You know the sinking feeling you get when you publish something online—a Facebook post, a Snapchat story, a tweet, “covfefe”—only to immediately regret it afterwards?
Ed Balls, the former British shadow chancellor of the exchequer, certainly does.
To his great dismay—and the British public’s delight—Ed discovered the pitfalls of accidental tweeting when he tweeted his own name back in 2011.
Ed’s outburst of existential affirmation has been retweeted so many times—83,000—that April 28, the day of the tweet, has become an unofficial holiday in the UK: Ed Balls Day.
Every year, Ed Balls Day brings smiles and happiness to people up and down the land. But it also brings to light the elephant in the room of digital publications—that our tweets and posts stay online forever. And like the elephant in the room, the Internet never forgets.
At least, that’s how it is for most digital content. Stories, on the other hand, are a little different.
For a start, Stories aren’t like your standard feed posts or tweets, which are lovingly crafted and painstakingly edited. Instead, they’re short, unpolished, and just like the snapshots of life they capture, imperfect.
But Stories aren’t made to last—and that’s the main difference between featured Stories and regular published content. Unlike Ed’s tweet, which will stand forever as a monument of marble in the digital landscape, Stories are fleeting and nomadic, programmed to self-destruct within 24 hours whether you open them or not.
You might think their transience would make them less popular. Yet the recent revelation that the number of Stories is growing 15X faster than feeds suggests that being short-lived doesn’t make them any less attractive. If anything, it makes them more interesting.
Think of it this way: clicking on permanent content is like visiting an attraction in the place where you live. You’re not going anywhere; it’s not going anywhere; you pretty much know what you’re going to get, so you figure you’ll just come back later. Stories are like must-see attractions abroad; they’re ephemeral, whistle-stop. Blink, and you miss them.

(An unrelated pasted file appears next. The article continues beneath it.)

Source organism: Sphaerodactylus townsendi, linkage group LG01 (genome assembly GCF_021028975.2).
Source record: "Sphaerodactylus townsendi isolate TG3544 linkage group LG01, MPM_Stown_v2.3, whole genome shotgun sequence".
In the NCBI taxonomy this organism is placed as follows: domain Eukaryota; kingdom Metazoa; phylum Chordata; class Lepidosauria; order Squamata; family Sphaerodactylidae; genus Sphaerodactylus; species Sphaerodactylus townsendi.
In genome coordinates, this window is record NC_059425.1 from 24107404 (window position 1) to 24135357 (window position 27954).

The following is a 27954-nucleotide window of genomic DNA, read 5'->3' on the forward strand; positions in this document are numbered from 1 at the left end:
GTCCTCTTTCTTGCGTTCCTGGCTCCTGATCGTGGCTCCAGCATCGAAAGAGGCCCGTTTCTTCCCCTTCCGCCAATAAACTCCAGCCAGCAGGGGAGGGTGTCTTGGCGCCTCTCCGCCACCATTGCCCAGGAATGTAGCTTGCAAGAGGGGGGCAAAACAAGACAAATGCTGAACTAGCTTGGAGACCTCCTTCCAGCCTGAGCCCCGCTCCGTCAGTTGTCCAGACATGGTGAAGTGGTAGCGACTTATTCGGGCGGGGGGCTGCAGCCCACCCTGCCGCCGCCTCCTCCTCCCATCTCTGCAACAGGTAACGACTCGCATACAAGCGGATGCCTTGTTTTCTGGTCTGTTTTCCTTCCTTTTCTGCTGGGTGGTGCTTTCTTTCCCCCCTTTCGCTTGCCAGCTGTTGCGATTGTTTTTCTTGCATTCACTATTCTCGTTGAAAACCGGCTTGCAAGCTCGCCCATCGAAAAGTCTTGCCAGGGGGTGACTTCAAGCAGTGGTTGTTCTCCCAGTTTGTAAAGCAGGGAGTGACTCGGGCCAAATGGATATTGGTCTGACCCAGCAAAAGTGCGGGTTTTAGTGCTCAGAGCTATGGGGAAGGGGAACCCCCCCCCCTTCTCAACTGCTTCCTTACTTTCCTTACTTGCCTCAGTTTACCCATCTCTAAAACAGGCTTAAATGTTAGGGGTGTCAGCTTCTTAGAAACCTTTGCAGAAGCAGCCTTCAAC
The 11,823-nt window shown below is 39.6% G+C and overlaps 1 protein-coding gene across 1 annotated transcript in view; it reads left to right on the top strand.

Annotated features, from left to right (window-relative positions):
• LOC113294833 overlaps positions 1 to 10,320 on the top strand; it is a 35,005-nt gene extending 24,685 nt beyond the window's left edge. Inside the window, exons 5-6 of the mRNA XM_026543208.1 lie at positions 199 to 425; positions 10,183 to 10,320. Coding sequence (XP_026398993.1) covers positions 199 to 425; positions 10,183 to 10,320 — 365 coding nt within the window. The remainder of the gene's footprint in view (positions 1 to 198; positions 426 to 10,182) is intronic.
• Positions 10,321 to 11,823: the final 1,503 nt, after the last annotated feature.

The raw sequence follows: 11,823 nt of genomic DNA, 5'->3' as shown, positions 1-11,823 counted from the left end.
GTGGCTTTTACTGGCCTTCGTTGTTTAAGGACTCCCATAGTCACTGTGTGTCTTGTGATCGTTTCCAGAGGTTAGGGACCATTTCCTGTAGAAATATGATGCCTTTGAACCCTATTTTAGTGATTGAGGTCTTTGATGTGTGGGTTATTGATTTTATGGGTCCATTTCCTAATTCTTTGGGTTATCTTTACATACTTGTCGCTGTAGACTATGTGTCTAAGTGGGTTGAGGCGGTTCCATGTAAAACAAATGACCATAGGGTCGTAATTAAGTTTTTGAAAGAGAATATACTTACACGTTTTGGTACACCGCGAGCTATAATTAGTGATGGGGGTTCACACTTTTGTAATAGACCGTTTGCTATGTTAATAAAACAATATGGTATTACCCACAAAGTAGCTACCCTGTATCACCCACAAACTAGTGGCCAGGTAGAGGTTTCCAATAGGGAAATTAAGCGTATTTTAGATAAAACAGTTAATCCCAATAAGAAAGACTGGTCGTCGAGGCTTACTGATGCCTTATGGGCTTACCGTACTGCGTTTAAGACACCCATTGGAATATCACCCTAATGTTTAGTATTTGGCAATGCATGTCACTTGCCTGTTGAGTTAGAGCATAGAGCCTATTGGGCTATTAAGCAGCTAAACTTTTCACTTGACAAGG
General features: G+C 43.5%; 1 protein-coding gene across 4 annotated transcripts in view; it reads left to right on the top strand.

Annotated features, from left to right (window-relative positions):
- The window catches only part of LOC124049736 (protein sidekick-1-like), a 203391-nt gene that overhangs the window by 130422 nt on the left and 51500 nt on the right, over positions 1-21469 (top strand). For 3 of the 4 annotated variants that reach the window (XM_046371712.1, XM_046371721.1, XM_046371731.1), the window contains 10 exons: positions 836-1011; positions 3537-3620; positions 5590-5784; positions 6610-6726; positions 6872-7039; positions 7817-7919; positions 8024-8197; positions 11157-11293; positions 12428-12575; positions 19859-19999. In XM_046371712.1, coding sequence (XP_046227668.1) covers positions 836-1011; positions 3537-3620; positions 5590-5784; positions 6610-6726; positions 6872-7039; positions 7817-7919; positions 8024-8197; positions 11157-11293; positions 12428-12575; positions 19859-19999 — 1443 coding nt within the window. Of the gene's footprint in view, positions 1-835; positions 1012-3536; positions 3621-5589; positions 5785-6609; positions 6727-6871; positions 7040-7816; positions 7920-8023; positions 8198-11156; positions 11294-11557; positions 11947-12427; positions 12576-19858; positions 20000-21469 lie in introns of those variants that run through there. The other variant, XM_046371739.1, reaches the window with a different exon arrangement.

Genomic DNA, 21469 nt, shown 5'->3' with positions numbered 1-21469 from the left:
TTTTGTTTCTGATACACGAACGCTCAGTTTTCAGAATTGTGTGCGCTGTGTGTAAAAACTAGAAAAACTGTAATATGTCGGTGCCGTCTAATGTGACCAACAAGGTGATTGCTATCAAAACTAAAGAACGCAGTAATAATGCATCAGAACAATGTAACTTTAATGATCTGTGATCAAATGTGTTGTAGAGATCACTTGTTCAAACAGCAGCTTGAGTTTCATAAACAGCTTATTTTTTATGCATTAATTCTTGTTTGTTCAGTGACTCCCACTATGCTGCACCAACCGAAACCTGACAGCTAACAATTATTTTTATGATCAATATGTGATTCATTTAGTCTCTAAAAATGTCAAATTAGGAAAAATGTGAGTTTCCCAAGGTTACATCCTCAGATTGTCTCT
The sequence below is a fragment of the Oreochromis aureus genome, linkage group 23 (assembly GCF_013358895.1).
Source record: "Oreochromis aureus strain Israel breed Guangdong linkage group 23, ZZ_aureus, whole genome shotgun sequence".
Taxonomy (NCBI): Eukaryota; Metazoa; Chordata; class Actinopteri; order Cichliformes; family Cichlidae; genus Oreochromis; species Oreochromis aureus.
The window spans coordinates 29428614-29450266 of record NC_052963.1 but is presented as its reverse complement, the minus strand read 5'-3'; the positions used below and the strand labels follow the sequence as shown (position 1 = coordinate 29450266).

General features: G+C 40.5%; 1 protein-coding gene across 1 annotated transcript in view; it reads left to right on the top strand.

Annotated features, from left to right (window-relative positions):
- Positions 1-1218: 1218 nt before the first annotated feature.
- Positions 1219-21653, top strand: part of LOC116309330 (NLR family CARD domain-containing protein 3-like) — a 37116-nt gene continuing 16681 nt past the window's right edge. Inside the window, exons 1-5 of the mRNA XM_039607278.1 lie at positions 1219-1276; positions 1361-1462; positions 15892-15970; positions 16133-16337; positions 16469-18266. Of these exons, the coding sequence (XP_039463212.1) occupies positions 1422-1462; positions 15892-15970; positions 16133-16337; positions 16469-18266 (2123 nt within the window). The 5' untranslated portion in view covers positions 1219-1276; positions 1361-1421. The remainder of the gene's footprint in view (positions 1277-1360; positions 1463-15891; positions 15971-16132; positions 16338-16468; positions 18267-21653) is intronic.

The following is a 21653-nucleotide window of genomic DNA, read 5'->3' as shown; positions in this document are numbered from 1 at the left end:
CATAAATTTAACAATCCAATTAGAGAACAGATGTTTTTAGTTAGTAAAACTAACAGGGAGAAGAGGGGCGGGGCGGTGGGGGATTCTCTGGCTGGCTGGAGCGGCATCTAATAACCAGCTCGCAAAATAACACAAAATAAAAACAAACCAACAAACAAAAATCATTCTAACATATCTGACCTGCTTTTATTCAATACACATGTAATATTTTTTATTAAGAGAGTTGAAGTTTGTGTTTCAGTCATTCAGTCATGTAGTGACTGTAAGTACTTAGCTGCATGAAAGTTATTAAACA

How does this relate to digital marketing?
On the face of it, publishing content that vanishes 24 hours after its publication doesn’t sound like the smartest marketing strategy in the world. But Stories are on the ascendancy, cropping up on YouTube, Google, and Netflix as well as still being part and parcel of Snapchat, Facebook, and Instagram. To neglect Stories is to risk damaging your business. Our guide aims to help you incorporate them into your digital marketing strategy.
1) Stories aren’t platforms for sales pitches
When we scroll through Facebook, Twitter, Snapchat and Instagram feeds we’re usually looking to be transported elsewhere, to learn, or simply to be entertained. We’re not scrolling looking for someone to sell us stuff. So when someone we’re following suddenly shows up on our feed and bombards us with price tags and subscription plans, we’re likely to respond in one way:
The same goes for Stories. Stories aren’t for sales pitches but chiefly for sharing. When used well, they provide a platform for you to promote your values, and your brand’s, and share relevant, entertaining content with your followers. When used brilliantly, Stories do more than just share your message; they contribute to the conversations your followers are having, and offer advice on where they can go. Essentially, the best Stories establish trust.